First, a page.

There was something about the simplicity and elegance of the shape of this ancient jar, which really appealed to me.
Already in pale colours, I wanted my final image to be in creamy tones, to accentuate the brush strokes on the jar itself.
Walking through London on the eve of the Royal Wedding, I saw these people sitting on a street-side cafe having tea. The French name of the place aside, it was such a quintessentially English scene. Everything stops for tea.
The problem here was how to capture the shot and remain discrete in doing so. I was walking on the other side of the street and I knew that if I stopped walking and took the shot, I would be spotted before I pressed the shutter and the scene would be changed and ruined. The solution was to prepare the shot whilst still walking. This image was the result.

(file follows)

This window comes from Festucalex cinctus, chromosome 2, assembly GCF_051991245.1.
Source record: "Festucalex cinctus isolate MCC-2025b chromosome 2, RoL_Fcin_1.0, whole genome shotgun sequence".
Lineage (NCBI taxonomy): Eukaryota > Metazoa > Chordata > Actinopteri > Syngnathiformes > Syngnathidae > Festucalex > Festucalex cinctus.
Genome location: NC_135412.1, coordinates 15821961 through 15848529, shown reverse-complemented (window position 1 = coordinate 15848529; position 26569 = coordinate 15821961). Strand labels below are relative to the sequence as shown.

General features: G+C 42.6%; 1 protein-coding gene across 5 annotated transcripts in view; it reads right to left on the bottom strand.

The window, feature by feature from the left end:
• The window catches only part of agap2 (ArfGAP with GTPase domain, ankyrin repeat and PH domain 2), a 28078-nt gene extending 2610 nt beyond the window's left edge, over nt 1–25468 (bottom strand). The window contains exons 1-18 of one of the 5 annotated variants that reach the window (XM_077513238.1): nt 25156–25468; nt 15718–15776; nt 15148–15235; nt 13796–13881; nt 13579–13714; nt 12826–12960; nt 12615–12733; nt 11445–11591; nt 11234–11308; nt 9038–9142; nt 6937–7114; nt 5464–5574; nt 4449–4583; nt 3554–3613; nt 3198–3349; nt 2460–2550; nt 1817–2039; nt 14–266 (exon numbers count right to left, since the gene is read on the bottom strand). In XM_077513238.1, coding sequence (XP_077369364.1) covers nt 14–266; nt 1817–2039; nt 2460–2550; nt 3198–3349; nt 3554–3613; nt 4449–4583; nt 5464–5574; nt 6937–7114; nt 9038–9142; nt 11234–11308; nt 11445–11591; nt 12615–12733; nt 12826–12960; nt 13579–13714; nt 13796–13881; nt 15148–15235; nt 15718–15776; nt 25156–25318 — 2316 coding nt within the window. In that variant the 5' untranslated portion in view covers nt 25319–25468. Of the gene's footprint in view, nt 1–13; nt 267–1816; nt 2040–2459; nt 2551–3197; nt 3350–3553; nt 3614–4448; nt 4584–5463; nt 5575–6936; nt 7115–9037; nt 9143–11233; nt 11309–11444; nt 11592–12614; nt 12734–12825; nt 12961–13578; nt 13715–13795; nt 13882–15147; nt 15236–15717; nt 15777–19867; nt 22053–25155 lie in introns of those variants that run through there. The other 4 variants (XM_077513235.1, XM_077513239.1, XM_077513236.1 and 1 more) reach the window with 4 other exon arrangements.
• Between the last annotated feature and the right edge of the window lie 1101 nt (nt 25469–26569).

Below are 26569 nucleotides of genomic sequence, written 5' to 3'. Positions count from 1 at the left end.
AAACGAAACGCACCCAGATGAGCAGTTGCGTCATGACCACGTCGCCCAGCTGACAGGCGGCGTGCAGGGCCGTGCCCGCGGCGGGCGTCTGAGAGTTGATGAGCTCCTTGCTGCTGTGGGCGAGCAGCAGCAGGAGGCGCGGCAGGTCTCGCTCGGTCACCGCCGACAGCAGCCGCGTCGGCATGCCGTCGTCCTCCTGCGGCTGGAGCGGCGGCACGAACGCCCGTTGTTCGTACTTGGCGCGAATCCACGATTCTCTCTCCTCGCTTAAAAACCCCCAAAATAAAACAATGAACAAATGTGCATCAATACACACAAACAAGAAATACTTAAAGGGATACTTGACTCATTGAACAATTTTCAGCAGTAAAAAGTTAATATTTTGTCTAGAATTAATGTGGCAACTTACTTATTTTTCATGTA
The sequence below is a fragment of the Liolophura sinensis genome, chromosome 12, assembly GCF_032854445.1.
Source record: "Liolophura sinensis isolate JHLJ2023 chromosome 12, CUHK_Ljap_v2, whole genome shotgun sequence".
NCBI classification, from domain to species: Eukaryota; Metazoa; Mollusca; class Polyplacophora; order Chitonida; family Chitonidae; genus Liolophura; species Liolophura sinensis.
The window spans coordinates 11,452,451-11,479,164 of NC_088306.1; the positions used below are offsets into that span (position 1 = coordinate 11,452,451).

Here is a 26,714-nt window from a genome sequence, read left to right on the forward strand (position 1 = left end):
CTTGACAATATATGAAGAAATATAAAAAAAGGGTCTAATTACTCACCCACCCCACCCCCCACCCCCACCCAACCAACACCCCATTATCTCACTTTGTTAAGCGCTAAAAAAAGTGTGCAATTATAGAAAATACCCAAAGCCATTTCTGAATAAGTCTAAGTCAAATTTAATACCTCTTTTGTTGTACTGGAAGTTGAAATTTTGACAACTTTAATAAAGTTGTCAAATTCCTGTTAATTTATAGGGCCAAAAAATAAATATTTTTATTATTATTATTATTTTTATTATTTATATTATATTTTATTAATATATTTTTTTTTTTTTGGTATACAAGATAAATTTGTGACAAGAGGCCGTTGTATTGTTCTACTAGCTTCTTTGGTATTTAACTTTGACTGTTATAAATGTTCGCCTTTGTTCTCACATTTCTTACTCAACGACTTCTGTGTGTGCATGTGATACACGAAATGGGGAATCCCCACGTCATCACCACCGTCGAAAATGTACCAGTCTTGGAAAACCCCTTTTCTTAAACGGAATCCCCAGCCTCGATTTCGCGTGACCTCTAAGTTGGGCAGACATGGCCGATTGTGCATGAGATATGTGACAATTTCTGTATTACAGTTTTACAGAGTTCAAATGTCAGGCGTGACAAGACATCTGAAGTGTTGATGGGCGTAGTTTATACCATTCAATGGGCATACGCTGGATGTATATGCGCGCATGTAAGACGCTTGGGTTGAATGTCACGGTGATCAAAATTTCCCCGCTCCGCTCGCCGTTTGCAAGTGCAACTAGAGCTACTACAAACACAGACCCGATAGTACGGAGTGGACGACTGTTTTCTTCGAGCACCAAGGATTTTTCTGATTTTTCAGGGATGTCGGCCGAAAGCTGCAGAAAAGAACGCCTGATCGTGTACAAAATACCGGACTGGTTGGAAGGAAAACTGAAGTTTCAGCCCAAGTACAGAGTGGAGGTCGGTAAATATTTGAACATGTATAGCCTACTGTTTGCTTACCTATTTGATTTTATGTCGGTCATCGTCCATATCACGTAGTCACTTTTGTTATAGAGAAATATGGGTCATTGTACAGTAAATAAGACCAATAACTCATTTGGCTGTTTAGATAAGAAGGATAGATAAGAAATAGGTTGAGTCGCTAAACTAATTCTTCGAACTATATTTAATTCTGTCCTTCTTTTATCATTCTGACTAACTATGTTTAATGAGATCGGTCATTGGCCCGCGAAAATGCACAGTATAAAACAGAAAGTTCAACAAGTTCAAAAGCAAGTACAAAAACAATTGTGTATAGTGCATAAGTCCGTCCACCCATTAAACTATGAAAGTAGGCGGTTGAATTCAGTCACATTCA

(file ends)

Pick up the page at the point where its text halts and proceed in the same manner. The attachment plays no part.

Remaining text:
Coming out of the Tate Modern and heading toward the Millennium Bridge, I liked this shot of St Pauls Cathedral. I had little time that afternoon and had to quickly find a half-decent composition from the banks of the Thames. To make matters worse, the contrast levels in the light were horrendous. Much as I might have preferred a dusk shot of this scene, I had to make the best of what I had at that moment. In post-processing, the trick was really to bring out the Cathedral, as that was very much the focus of the image, using the bridge to lead in to it, and dampening down the extraneous items of the scene.
This scene was something I have long wanted to photograph, the Great Hall of the British Museum in London. The balcony seemed to be the obvious place to get the best viewpoint so that is where I went. And it was there that I realised that the ever smaller baggage allowances on aeroplanes have a lot to answer for; next time, I will be sure to take my widest lens.
Walking along from Downing Street and on to the Cenotaph, I was taken by the Womens War Memorial. A man was busy cleaning it in preparation for the Royal Wedding the following morning, and I think he must have used a gallon of Brasso – it was gleaming!